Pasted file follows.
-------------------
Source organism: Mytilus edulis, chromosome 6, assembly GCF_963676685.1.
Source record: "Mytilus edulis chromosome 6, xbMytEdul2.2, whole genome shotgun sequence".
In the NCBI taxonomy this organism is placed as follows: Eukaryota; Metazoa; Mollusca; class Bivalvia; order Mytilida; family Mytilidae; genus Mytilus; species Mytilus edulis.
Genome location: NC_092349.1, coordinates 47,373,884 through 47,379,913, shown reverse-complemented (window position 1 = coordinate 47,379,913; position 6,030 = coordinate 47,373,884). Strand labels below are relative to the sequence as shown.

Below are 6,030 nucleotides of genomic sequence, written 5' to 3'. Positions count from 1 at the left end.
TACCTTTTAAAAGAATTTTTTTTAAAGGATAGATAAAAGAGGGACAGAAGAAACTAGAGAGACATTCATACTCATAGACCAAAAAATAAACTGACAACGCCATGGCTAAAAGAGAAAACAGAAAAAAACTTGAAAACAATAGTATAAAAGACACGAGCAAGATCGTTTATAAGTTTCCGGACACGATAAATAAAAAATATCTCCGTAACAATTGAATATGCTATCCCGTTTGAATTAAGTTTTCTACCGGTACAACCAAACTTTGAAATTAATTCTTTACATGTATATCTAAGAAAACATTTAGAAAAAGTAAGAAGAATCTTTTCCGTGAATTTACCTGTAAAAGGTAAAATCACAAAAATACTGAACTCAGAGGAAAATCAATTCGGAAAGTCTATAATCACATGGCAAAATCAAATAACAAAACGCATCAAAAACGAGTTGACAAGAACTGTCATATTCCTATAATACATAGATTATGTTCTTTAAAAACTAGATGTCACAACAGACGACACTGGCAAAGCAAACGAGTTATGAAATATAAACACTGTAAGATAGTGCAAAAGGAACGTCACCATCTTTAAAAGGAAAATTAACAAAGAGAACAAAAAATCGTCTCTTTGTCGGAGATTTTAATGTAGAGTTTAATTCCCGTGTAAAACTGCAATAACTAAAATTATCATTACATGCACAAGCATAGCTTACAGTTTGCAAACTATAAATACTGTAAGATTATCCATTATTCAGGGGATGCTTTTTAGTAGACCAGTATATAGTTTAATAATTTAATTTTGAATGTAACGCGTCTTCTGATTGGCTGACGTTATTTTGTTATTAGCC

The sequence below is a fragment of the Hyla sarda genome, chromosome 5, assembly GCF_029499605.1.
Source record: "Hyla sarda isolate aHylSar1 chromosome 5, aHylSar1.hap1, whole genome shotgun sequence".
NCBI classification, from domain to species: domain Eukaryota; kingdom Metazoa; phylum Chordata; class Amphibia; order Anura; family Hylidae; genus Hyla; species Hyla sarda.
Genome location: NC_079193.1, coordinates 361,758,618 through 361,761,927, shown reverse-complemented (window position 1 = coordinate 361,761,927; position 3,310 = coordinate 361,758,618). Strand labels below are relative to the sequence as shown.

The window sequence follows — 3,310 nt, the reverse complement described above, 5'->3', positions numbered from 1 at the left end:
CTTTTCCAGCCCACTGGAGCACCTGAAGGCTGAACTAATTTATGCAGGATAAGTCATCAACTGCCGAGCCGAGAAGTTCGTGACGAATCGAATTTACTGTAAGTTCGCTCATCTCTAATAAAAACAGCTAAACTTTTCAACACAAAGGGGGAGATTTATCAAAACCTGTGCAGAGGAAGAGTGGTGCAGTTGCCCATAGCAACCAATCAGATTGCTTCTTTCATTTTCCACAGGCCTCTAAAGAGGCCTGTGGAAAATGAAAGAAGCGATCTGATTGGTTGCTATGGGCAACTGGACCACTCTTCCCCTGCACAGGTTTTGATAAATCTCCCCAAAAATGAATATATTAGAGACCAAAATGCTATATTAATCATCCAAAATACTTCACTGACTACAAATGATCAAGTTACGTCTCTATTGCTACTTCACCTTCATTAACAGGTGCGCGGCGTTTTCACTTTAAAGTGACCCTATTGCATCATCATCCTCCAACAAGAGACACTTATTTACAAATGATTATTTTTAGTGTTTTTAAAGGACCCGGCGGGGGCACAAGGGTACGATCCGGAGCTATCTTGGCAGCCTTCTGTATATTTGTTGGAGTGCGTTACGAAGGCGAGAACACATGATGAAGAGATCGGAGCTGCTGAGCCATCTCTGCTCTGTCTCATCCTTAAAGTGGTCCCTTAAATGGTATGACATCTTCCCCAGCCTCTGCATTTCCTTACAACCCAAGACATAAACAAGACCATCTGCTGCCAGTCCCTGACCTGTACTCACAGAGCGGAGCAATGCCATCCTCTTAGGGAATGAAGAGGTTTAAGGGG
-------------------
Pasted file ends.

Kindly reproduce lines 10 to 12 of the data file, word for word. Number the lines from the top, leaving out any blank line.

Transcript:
Genome location: NC_079193.1, coordinates 361,758,618 through 361,761,927, shown reverse-complemented (window position 1 = coordinate 361,761,927; position 3,310 = coordinate 361,758,618). Strand labels below are relative to the sequence as shown.

The window sequence follows — 3,310 nt, the reverse complement described above, 5'->3', positions numbered from 1 at the left end:
CTTTTCCAGCCCACTGGAGCACCTGAAGGCTGAACTAATTTATGCAGGATAAGTCATCAACTGCCGAGCCGAGAAGTTCGTGACGAATCGAATTTACTGTAAGTTCGCTCATCTCTAATAAAAACAGCTAAACTTTTCAACACAAAGGGGGAGATTTATCAAAACCTGTGCAGAGGAAGAGTGGTGCAGTTGCCCATAGCAACCAATCAGATTGCTTCTTTCATTTTCCACAGGCCTCTAAAGAGGCCTGTGGAAAATGAAAGAAGCGATCTGATTGGTTGCTATGGGCAACTGGACCACTCTTCCCCTGCACAGGTTTTGATAAATCTCCCCAAAAATGAATATATTAGAGACCAAAATGCTATATTAATCATCCAAAATACTTCACTGACTACAAATGATCAAGTTACGTCTCTATTGCTACTTCACCTTCATTAACAGGTGCGCGGCGTTTTCACTTTAAAGTGACCCTATTGCATCATCATCCTCCAACAAGAGACACTTATTTACAAATGATTATTTTTAGTGTTTTTAAAGGACCCGGCGGGGGCACAAGGGTACGATCCGGAGCTATCTTGGCAGCCTTCTGTATATTTGTTGGAGTGCGTTACGAAGGCGAGAACACATGATGAAGAGATCGGAGCTGCTGAGCCATCTCTGCTCTGTCTCATCCTTAAAGTGGTCCCTTAAATGGTATGACATCTTCCCCAGCCTCTGCATTTCCTTACAACCCAAGACATAAACAAGACCATCTGCTGCCAGTCCCTGACCTGTACTCACAGAGCGGAGCAATGCCATCCTCTTAGGGAATGAAGAGGTTTAAGGGG